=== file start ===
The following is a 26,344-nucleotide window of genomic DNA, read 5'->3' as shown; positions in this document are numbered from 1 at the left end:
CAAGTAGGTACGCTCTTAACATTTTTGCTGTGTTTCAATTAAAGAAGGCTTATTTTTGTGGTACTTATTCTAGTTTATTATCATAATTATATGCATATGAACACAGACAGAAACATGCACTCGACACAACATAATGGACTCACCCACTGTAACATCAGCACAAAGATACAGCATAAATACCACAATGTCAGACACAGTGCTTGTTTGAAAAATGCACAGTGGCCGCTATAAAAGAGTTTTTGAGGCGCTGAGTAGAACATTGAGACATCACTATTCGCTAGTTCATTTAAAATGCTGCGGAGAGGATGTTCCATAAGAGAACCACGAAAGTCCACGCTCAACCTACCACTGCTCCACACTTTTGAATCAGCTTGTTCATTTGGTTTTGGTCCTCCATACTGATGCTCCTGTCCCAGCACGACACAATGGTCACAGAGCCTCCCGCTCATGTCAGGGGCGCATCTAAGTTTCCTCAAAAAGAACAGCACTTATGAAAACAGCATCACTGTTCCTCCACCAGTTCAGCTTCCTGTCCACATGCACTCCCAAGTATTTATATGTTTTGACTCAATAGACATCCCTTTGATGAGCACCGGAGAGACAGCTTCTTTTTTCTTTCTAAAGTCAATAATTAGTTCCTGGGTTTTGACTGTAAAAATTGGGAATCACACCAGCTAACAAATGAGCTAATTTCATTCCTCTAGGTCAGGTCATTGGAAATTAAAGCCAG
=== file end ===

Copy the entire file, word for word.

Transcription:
The following is a 26,344-nucleotide window of genomic DNA, read 5'->3' as shown; positions in this document are numbered from 1 at the left end:
CAAGTAGGTACGCTCTTAACATTTTTGCTGTGTTTCAATTAAAGAAGGCTTATTTTTGTGGTACTTATTCTAGTTTATTATCATAATTATATGCATATGAACACAGACAGAAACATGCACTCGACACAACATAATGGACTCACCCACTGTAACATCAGCACAAAGATACAGCATAAATACCACAATGTCAGACACAGTGCTTGTTTGAAAAATGCACAGTGGCCGCTATAAAAGAGTTTTTGAGGCGCTGAGTAGAACATTGAGACATCACTATTCGCTAGTTCATTTAAAATGCTGCGGAGAGGATGTTCCATAAGAGAACCACGAAAGTCCACGCTCAACCTACCACTGCTCCACACTTTTGAATCAGCTTGTTCATTTGGTTTTGGTCCTCCATACTGATGCTCCTGTCCCAGCACGACACAATGGTCACAGAGCCTCCCGCTCATGTCAGGGGCGCATCTAAGTTTCCTCAAAAAGAACAGCACTTATGAAAACAGCATCACTGTTCCTCCACCAGTTCAGCTTCCTGTCCACATGCACTCCCAAGTATTTATATGTTTTGACTCAATAGACATCCCTTTGATGAGCACCGGAGAGACAGCTTCTTTTTTCTTTCTAAAGTCAATAATTAGTTCCTGGGTTTTGACTGTAAAAATTGGGAATCACACCAGCTAACAAATGAGCTAATTTCATTCCTCTAGGTCAGGTCATTGGAAATTAAAGCCAG